It was just back on Jan. 31 that the coach suspended the player for a game and made him stay behind for a road trip to Gardner-Webb after the senior guard had expressed his frustration over playing time in a way that Ellis didn’t feel was appropriate.
Cameron said he learned a lesson from that experience and worked to make things right.
“We had a one-on-one talk, and he just let me know how it was and what I had to do and that he was still going to give me a chance to play. I appreciate him for that,” Cameron said.
After moving the senior to a sixth-man role this season to accommodate the addition of sophomore point guard Shivaughn Wiggins, Ellis actually reinserted Cameron into the starting lineup on Senior Night in place of sophomore Elijah Wilson and has let him keep the gig for the last six games now.
“It’s a learning process. I’m 23 years old and I had to realize that and I had to be mature about the situation, especially after the suspension,” Cameron said of smoothing things out with Ellis. “I just took a look in the mirror and had to be mature about the situation. I just took it as it was and it ended up working out for me in the end.”
Cameron earned honorable mention All-Big South recognition this season and will get at least one more chance now to leave a mark as one of the primary contributors to this two-year run that has returned the Chants to the national stage.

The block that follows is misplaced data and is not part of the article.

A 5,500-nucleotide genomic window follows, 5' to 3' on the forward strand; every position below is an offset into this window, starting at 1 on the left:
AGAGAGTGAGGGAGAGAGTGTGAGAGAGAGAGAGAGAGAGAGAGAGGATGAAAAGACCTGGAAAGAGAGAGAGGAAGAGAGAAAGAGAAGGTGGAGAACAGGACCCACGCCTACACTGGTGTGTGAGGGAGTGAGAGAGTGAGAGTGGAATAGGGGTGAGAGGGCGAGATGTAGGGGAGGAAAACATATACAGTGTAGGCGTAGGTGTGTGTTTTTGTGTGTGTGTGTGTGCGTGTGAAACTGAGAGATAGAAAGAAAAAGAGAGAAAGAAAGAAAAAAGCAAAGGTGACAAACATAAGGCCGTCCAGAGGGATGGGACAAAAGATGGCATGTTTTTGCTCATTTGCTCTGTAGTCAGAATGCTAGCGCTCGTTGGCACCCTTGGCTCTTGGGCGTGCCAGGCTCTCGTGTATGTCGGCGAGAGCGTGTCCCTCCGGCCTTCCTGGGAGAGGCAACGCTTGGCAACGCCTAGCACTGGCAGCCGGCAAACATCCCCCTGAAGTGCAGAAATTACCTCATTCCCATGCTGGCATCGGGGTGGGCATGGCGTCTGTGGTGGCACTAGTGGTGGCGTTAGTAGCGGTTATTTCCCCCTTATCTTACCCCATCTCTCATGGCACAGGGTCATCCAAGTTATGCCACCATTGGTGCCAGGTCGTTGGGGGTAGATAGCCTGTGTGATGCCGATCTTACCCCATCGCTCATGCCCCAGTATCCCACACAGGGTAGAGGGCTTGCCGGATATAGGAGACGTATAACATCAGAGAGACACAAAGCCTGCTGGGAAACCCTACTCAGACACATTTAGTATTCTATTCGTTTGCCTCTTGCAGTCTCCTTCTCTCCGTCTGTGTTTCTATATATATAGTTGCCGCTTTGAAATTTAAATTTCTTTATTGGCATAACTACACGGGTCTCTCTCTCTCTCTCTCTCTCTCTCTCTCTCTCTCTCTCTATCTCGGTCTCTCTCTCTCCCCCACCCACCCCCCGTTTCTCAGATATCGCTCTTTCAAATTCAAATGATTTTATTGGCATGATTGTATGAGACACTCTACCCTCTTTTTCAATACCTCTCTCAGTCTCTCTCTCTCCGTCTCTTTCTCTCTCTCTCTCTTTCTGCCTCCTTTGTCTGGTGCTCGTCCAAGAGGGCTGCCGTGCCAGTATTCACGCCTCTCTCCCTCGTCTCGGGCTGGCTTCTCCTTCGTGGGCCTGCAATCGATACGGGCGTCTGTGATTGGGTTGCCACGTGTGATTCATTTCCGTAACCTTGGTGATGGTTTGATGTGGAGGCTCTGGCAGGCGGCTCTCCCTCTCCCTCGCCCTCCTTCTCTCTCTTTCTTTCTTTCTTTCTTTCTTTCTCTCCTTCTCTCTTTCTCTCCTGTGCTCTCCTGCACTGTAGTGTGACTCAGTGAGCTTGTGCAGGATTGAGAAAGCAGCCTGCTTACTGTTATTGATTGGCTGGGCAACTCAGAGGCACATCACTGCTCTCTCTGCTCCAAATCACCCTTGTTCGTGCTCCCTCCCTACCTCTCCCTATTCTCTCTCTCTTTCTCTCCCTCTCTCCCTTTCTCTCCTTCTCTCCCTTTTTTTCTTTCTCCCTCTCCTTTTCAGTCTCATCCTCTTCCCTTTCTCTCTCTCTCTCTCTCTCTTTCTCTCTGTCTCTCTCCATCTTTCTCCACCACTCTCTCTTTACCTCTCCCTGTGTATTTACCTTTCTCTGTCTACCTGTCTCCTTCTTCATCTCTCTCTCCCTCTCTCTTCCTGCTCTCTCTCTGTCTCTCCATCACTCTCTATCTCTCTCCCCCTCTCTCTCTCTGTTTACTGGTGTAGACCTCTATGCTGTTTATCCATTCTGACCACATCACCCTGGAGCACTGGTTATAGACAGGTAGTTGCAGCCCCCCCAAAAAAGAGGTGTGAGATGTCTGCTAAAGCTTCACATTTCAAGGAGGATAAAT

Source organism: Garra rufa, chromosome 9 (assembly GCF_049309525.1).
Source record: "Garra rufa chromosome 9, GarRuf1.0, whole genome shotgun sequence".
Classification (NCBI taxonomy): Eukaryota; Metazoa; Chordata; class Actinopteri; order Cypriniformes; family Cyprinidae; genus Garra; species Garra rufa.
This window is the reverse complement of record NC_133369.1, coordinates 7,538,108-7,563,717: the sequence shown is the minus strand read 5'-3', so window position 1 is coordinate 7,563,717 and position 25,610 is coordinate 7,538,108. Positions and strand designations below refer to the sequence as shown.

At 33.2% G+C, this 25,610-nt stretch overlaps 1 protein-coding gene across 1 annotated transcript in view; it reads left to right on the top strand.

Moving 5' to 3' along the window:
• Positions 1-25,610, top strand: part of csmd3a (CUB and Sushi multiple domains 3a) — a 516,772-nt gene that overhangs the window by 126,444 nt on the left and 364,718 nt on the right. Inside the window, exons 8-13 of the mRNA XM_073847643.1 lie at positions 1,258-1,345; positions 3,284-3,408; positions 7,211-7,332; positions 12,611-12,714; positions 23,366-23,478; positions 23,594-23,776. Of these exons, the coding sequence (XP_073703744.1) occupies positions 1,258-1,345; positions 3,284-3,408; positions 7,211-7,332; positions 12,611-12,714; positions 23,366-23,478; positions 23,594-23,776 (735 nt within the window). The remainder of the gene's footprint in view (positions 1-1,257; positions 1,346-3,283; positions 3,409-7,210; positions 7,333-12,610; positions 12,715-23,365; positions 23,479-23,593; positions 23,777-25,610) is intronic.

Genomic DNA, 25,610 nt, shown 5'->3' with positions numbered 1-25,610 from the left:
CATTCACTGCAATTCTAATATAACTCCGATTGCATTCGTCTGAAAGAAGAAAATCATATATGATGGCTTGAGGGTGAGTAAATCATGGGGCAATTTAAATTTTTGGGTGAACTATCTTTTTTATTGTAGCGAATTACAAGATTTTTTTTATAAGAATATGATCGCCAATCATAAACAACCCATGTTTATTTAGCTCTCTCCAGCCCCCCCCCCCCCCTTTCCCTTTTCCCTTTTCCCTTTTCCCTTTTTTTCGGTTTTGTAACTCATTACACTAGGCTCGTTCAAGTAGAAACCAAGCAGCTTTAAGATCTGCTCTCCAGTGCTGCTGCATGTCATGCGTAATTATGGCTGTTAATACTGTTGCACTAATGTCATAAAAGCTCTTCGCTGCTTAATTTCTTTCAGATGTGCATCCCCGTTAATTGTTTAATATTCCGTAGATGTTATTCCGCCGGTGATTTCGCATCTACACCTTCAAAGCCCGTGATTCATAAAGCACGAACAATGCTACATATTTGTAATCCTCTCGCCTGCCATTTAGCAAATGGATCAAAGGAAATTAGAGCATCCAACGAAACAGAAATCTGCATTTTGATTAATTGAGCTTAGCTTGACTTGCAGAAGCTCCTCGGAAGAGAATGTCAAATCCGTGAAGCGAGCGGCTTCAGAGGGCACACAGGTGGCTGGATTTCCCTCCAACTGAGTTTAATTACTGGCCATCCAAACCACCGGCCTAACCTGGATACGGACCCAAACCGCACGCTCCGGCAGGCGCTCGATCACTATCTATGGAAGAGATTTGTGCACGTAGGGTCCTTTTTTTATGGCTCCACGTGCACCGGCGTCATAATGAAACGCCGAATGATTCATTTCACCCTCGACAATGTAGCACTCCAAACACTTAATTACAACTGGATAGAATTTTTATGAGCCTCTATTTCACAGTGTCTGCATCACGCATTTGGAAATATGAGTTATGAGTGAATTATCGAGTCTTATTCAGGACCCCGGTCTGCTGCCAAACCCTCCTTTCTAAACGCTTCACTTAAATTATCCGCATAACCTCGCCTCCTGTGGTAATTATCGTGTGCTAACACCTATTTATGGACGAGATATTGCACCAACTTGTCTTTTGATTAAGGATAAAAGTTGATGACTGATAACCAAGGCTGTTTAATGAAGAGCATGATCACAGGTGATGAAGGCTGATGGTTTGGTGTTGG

“I never would have imagined making it [to the NCAA tournament] two years in a row and it’s a good feeling,” he said. “I feel like I made the right decision by coming here and I appreciate my teammates and coaches, but we’re not done yet. We’ve still got some fuel left in the tank.”
But no more fuel to the fire, as the saying goes.
Speaking after practice Tuesday he seemed to downplay his comments from earlier in the week. He said Wisconsin not recruiting him at all wasn’t actually of major consequence to him as he knew the Badgers’ style of play did not really fit his own style and that’s mainly why he had never connected with the program.
“But that’s not a knock against them. It’s just not my style of play and I understand that,” he said.
He knows it’s not Cameron vs. Wisconsin on Friday night, but that doesn’t mean it’s not in the back of his mind at all.
He’s done three interviews this week with Wisconsin-based radio shows and has heard from people he hasn’t talked to since high school as buzz builds for the game.
“They’re definitely hitting me up and letting me know that they noticed,” he said.
While he felt his high school basketball feats may not have gotten the attention they deserved from Division I programs – and not just the Badgers – there seems to be plenty of respect pouring in for what he’s made of his collegiate career in the end.
And sure, he’s at least thought about the possibilities in play Friday night with everybody in Badger country watching.
“It would be nice if we could get a win against them. I’d be like a celebrity back home,” he said laughing.
Regardless of the ending, though, things have turned out just fine for the senior from Racine.